- Amazon Alexa
- Google Assistant
- Apple Siri
- Microsoft Cortana
- Samsung Bixby
We focused our research on these five voice assistants. All are available via smartphone, but we also highlight the best smart speakers that feature voice assistants.
Correct information, completed tasks
The highest calling of voice-controlled technology? They allow our devices to recede into the background, enabling technology to "disappear." In day-to-day usage, voice assistants live up to this mission by answering general questions -- one of the 2018 study by SEO and digital marketing firm Stone Temple (now Perficient Digital ) tested the smartness of digital personal assistants by comparing the accuracy and completeness of responses to over 4000 questions. Google Assistant, Amazon Alexa, and Microsoft Cortana pull to the front, with Siri in fourth place.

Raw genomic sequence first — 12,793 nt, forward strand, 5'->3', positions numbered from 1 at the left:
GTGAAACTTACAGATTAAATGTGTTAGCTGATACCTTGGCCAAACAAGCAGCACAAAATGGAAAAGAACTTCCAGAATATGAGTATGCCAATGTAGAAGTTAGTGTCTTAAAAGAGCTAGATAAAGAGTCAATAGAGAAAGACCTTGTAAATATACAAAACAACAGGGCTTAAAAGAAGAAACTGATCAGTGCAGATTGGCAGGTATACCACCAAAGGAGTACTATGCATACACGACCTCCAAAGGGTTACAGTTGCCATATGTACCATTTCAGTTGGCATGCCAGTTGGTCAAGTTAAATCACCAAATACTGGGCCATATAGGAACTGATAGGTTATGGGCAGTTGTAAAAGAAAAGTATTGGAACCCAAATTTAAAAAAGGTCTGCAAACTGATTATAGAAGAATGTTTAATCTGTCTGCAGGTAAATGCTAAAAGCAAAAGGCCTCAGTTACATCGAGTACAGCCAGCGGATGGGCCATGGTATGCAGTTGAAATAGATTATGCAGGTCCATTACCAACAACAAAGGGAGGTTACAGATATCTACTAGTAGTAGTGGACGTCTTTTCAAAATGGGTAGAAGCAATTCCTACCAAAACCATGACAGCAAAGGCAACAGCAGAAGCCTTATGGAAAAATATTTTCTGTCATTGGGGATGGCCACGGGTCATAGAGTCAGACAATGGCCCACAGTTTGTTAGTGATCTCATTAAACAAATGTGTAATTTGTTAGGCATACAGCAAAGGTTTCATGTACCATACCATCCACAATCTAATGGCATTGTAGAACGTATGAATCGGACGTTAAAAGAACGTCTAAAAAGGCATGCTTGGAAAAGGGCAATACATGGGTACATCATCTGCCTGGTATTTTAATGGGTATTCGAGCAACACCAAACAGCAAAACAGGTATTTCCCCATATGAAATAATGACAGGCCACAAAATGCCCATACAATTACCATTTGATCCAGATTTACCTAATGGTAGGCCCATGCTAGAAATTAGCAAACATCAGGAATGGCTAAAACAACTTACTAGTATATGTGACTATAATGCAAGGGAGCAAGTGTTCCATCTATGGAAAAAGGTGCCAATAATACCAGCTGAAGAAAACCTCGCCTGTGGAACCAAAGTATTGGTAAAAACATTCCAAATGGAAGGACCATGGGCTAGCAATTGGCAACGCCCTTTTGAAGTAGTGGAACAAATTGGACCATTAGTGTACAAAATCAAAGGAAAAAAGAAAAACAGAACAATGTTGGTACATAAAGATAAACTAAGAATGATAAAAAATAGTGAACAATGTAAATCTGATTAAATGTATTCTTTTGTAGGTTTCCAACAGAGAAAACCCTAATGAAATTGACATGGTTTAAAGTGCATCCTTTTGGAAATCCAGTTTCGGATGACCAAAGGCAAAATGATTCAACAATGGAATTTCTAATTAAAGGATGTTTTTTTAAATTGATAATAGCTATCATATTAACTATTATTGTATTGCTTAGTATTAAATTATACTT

Affiliated smart speakers
In our smart home survey, we asked over 1200 people about their favorite home automation devices. Smart speakers and hubs came out on top. Add to this the fact that the majority of people use voice commands when home alone, according to a 2019 Perficient Digital survey, and you have a good reason that your voice assistant should be accessible via smart speaker. Google, Amazon, and Apple all offer various smart speakers and hubs that run their voice assistants. Microsoft's is only available through third-party devices. Samsung doesn't yet offer an in-house hub, though one is slated to be released in late summer 2019.
The best voice assistants